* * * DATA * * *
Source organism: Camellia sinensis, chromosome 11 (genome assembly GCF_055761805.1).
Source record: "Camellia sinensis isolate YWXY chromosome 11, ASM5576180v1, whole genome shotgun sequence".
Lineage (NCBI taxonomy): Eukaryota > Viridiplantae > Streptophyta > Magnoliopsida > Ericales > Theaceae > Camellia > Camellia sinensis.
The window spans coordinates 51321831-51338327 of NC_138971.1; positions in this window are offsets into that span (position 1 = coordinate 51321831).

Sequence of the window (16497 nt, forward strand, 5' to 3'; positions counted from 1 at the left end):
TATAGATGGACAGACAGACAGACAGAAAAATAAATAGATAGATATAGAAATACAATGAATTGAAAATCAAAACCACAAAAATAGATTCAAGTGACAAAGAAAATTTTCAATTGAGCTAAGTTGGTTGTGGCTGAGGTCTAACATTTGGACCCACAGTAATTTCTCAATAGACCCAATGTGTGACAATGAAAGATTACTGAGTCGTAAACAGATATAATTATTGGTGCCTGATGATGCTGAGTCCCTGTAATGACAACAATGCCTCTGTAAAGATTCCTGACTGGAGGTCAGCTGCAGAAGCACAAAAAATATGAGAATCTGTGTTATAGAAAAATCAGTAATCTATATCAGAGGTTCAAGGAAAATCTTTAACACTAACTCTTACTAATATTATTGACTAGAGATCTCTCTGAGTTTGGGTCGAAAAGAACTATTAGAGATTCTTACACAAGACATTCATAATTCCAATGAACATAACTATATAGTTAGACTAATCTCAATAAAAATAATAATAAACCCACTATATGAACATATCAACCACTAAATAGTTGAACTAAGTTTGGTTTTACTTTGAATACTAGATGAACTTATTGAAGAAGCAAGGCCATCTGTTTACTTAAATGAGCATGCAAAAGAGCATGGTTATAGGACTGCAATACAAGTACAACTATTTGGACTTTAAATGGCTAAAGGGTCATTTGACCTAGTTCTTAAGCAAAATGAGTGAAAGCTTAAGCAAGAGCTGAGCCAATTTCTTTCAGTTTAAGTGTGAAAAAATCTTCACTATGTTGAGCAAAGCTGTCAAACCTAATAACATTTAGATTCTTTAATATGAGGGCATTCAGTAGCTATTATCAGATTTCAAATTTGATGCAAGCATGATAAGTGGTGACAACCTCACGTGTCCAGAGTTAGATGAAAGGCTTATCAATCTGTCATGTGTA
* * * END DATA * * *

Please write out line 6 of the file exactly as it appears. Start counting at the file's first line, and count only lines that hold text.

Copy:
TATAGATGGACAGACAGACAGACAGAAAAATAAATAGATAGATATAGAAATACAATGAATTGAAAATCAAAACCACAAAAATAGATTCAAGTGACAAAGAAAATTTTCAATTGAGCTAAGTTGGTTGTGGCTGAGGTCTAACATTTGGACCCACAGTAATTTCTCAATAGACCCAATGTGTGACAATGAAAGATTACTGAGTCGTAAACAGATATAATTATTGGTGCCTGATGATGCTGAGTCCCTGTAATGACAACAATGCCTCTGTAAAGATTCCTGACTGGAGGTCAGCTGCAGAAGCACAAAAAATATGAGAATCTGTGTTATAGAAAAATCAGTAATCTATATCAGAGGTTCAAGGAAAATCTTTAACACTAACTCTTACTAATATTATTGACTAGAGATCTCTCTGAGTTTGGGTCGAAAAGAACTATTAGAGATTCTTACACAAGACATTCATAATTCCAATGAACATAACTATATAGTTAGACTAATCTCAATAAAAATAATAATAAACCCACTATATGAACATATCAACCACTAAATAGTTGAACTAAGTTTGGTTTTACTTTGAATACTAGATGAACTTATTGAAGAAGCAAGGCCATCTGTTTACTTAAATGAGCATGCAAAAGAGCATGGTTATAGGACTGCAATACAAGTACAACTATTTGGACTTTAAATGGCTAAAGGGTCATTTGACCTAGTTCTTAAGCAAAATGAGTGAAAGCTTAAGCAAGAGCTGAGCCAATTTCTTTCAGTTTAAGTGTGAAAAAATCTTCACTATGTTGAGCAAAGCTGTCAAACCTAATAACATTTAGATTCTTTAATATGAGGGCATTCAGTAGCTATTATCAGATTTCAAATTTGATGCAAGCATGATAAGTGGTGACAACCTCACGTGTCCAGAGTTAGATGAAAGGCTTATCAATCTGTCATGTGTA